Wielgus added we want clean competition and ensure that the water is clean for open water swimmers. He however added that quality of water will not be discussed in the meeting with the FINA executive director.

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Wednesday 02, Dec 2015

Roadmap To Reform Anti-Doping Agency Agreed Between WADA And Russia

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Russian sports minister Vitaly Mutko has stated that Russia and the World Anti-Doping Agency (WADA) have come to an agreement on steps to reform the scandal-ridden anti-doping agency of the country.

Mutko remarked it is very much clear what we have to do and we have agreed on a roadmap. This announcement by the sports minister of Russia came a few days after he met with WADA head David Howman in Frankfurt for talks regarding ways to revamp RUSADA, the Russian anti-doping agency that was found by WADA to be non-compliant with international anti-doping standards. In a statement published by the Russian sports ministry following talks with Mutko, WADA head David Howman said the World Anti-Doping Agency is pleased to note the assurances made by sports minister Vitaly Mutko about the support and readiness to implement the recommendations presented in the report by the WADA independent commission.

On November 13, Mutko revealed that the IAAF has hidden 155 test results since 2008 and only 15 Russian athletes have been involved in those cases. The Russian sports minister also added doping drugs are not being produced in the country but smuggled by certain “mafia circles” into the country. Mutko also said up to 160 sportsmen and women are banned from competition in Russia every year and went on to add that some might call it efficient work, while others could say the number is too big. Mutko went on to add that the country has created the largest number of biological passports for its athletes and allegations that the country has destroyed some tests are false.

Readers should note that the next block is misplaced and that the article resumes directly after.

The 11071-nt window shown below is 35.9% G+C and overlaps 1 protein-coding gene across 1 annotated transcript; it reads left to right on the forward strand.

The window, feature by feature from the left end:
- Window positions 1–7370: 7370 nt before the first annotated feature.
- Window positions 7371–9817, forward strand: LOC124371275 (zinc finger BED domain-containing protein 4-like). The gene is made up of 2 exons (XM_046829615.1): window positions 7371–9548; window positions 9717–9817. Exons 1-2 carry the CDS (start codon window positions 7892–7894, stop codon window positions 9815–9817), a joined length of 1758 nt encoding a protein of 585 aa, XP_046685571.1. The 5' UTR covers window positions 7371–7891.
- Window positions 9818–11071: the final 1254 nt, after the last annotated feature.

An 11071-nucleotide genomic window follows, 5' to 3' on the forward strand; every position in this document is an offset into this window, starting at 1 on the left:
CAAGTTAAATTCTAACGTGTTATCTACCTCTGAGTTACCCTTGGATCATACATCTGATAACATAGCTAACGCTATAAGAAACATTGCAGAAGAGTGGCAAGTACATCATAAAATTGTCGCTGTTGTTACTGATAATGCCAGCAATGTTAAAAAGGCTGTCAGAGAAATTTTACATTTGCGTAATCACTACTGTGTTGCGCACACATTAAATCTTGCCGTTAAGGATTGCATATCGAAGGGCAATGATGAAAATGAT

A few days back, Russian Sports Minister Vitaly Mutko told journalists that work of the anti-doping laboratory of Russia is based on the WADA model and no manipulations with doping tests are possible. Mutko also said Russia is open to consider any additional standards that may be necessary. Mutko also added that any wrongdoers will be punished and also remarked that Moscow has invested over 1.5 billion rubles (US$22.5 million) into the anti-doping laboratory.

Russian President Vladimir Putin had already instructed Mutko to hold his own investigation into the doping scandal. Putin told Mutko to cooperate fully with international anti-doping organizations. The Russian President said innocent people should not be held responsible for actions of others and those guilty of doping use should be punished.

Last month, Russia was suspended by the International Association of Athletics Federations (IAAF). This was after an explosive report by a WADA independent commission that found evidence of large-scale corruption and state-sponsored doping in Russian athletics. The report accused Russia of “routinely” allowing athletes banned for doping despite having been suspended from competition and violating international testing standards. The country also lost the rights to stage the World Junior Championship in Kazan and the World Race-Walking Championship in Cheboksary next year. Russia is also suspended for the World Indoor Championships in March.

Russia became the first country to be banned from international competition after officials voted 22-1 in favor of the provisional sanction.

Since then, Russia has vowed to retrieve membership of the IAAF in time for its track and field athletes to compete Rio de Janeiro Olympic Games next year.

pdf_iconDownload in PDF: Roadmap To Reform Anti-Doping Agency Agreed Between WADA And Russia